Can You Drink Alcohol During Pregnancy?
If you drink alcohol while pregnant, the drug can quickly reach your baby by passing through the placenta and umbilical cord. This prenatal alcohol exposure can lead to miscarriage, stillbirth, premature birth, low birthweight, and fetal alcohol spectrum disorders (FASDs).
Many people enjoy a glass of wine or two on occasion. While this type of moderate alcohol consumption is safe for some individuals, it’s dangerous for others, including those who are pregnant. Here’s what you should know about alcohol use during pregnancy.
Alcohol Use & Pregnancy
According to the Centers for Disease Control and Prevention (CDC), it’s not safe to drink any amount of alcohol while pregnant. All forms of alcohol, including beer, wine, and liquor, may harm a developing baby.
When you drink, the alcohol can quickly reach your baby by passing through the placenta and umbilical cord. Because unborn babies have underdeveloped livers, they are extremely sensitive to alcohol. As a result, prenatal alcohol exposure can lead to a variety of problems, including:
A miscarriage occurs when a developing baby dies before the 20th week of pregnancy. Even small amounts of alcohol can greatly increase your risk of miscarriage.
A stillbirth occurs when a developing baby dies after the 20th week of pregnancy. While most stillbirths happen before labor, some happen during labor or birth. Studies show that drinking alcohol while pregnant can increase your risk of stillbirth by 40%.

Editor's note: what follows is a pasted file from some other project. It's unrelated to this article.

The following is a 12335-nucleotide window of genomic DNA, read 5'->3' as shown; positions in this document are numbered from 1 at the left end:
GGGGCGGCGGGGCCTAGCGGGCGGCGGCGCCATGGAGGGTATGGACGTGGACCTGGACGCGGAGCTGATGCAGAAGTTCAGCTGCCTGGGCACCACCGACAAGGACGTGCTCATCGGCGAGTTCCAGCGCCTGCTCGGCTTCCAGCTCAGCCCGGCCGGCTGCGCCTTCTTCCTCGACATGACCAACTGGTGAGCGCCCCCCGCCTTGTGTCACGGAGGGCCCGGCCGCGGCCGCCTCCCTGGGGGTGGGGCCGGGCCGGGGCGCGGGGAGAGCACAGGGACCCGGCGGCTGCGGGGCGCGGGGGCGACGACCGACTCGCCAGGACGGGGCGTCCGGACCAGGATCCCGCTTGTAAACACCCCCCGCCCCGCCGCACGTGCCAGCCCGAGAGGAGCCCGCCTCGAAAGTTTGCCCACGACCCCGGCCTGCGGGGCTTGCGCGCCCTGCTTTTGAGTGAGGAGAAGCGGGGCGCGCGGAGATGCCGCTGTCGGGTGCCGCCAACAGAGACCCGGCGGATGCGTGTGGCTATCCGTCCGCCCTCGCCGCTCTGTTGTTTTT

A premature birth occurs when your baby is born before the 37th week of pregnancy. Premature babies face a higher risk of numerous health issues, including:
- cerebral palsy
- trouble feeding
- trouble breathing
- problems with vision or hearing
The average newborn baby weighs about 8 pounds. Babies are considered to have a low birthweight if they weigh less than 5 pounds, 8 ounces. A low birthweight increases your baby’s risk of health issues such as:
- trouble feeding and gaining weight
- trouble staying warm
- digestive problems
- breathing problems
- sudden infant death syndrome (SIDS)
Fetal Alcohol Spectrum Disorder (FASD)
Many alcohol-exposed babies develop fetal alcohol spectrum disorders (FASDs). These conditions can cause a variety of alcohol-related birth defects and behavioral problems, including:
- heart defects
- problems with the kidneys or bones
- poor vision or hearing
- small head size
- short height
- low body weight
- poor muscle tone
- movement and balance problems
- communication and speech problems
- learning disabilities
- poor attention span, hyperactivity, and impulsivity
- poor social skills
- difficulty managing emotions
The most severe type of FASD is called fetal alcohol syndrome (FAS).
Symptoms & Prognosis
Common symptoms of FAS include:
- poor growth before and after birth
- joint, limb, or finger deformities
- distinctive facial features, including wide-set and narrow eyes, an upturned nose, a thin upper lip, and a smooth ridge between the nose and upper lip